“Transit funding is already in crisis,” Martinez wrote last fall in an email to local media outlets about a “Don’t X Out Public Transportation,” rally at the corner of Wilshire Boulevard and Vermont Avenue. “Nationally, over 84 percent of transit agencies are already cutting transit lifelines or raising fares despite increases in ridership. Students, the elderly, swing-shift workers, transit workers and millions of transit riders across the country are seeing their transit lifelines cut. Los Angeles alone has lost almost 1 million hours from bus service in the past three years, leaving thousands stranded.” 
 
The gains made by bus riders in LA County, where after decades predominantly working-class people of African-American, Latino and Asian ancestry continue using a system which heavily subsidizes substantially fewer white, affluent (or at least better off) riders, would be severely impaired without federal funding. And with continued federal depravation of funds constantly being threatened, “The impacts on LA will be severe, as well as on the entire country’s ability to create and sustain jobs, further hampering efforts to stimulate the national economy,” Esperanza warned.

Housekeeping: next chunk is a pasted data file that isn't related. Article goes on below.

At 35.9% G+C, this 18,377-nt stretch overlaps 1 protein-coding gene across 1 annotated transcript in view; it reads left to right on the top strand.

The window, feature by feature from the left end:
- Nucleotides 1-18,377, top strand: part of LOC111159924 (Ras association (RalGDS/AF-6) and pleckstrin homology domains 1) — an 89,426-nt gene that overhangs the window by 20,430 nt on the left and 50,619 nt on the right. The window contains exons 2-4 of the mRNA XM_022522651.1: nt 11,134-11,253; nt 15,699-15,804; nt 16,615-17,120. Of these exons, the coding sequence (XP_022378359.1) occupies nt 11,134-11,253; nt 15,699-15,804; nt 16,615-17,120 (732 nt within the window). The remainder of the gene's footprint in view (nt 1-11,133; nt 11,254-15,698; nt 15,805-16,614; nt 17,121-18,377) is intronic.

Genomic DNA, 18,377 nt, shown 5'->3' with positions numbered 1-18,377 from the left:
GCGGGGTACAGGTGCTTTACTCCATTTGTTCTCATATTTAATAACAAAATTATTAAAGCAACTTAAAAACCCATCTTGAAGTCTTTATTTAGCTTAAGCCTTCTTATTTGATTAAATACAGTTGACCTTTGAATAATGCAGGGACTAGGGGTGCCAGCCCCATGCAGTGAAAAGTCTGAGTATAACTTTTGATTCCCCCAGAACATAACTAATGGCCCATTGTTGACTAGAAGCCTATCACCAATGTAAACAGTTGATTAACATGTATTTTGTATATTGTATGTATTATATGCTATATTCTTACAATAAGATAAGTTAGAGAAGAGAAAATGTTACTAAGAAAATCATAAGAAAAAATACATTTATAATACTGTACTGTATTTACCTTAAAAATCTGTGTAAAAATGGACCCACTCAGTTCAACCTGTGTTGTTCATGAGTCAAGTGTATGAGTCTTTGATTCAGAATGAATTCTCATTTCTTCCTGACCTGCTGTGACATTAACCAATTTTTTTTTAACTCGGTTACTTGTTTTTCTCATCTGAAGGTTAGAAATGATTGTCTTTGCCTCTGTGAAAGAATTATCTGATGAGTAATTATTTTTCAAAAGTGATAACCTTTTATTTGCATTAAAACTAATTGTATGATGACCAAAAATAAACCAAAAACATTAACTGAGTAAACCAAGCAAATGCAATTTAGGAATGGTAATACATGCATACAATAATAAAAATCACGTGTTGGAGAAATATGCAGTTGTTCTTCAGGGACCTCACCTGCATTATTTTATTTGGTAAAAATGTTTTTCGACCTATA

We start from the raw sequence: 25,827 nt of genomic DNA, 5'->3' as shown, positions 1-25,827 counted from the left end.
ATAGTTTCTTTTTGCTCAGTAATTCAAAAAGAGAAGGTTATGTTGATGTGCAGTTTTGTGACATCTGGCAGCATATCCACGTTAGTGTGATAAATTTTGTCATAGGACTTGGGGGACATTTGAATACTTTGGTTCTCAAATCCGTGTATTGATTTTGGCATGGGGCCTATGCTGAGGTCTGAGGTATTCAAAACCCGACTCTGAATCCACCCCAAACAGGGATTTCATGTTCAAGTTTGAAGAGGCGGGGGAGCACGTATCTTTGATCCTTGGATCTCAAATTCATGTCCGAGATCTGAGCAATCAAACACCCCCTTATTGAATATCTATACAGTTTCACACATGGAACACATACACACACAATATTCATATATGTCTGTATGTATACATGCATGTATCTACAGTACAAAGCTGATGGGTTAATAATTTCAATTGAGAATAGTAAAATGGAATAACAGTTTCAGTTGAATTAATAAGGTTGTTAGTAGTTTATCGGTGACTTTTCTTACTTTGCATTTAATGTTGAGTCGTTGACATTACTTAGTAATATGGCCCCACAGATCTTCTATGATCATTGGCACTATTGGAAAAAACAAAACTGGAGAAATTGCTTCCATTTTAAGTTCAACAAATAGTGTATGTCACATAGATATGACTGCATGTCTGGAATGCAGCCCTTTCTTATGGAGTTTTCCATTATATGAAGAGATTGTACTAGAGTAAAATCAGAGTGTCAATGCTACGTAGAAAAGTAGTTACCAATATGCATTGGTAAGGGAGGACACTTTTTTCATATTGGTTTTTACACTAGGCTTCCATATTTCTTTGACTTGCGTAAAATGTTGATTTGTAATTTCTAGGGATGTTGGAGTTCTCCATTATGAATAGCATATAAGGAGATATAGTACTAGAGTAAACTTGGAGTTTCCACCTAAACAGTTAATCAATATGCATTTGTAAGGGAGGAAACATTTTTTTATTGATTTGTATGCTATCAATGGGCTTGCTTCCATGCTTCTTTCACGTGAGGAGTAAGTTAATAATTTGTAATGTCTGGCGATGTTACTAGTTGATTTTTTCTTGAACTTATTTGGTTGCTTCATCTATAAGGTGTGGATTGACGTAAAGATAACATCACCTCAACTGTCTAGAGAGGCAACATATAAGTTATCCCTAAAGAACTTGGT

It seems a tragic irony: The MTA has been finally forced by a US District Judge, a Special Master, the Ninth Circuit Court of Appeals, and ultimately the US Supreme Court, which refused to hear the MTA’s final appeal, making the consent decree the “law of the land,” to recognize the agency’s built-in, or institutional, racism and redistribute public resources toward upgrading and invigorating its improving but still lacking bus system. But now, without federal assistance, the necessary funding may never be available to pay for new rail systems, let alone fuel and maintain a middle-aged fleet of motor vehicles.

The law of the land
Racism — overt and institutional — in the administration of public transportation in Southern California may appear to be anomalous in the modern world, given the now much more rigorously enforced constitutional protections against overt displays of discrimination by public agencies. It should also help to know that many of the people who sit on the various governing boards of the MTA are women and members of minority classes — like Villaraigosa, LA’s first Latino mayor in 130 years — who have risen through the political or bureaucratic ranks. However, these folks, despite their best intentions, now find themselves in the unenviable social, ethical, political and racial quandaries of carrying out the duties of administering an inherently racist system and remaining true to ethnic identities and political allegiances.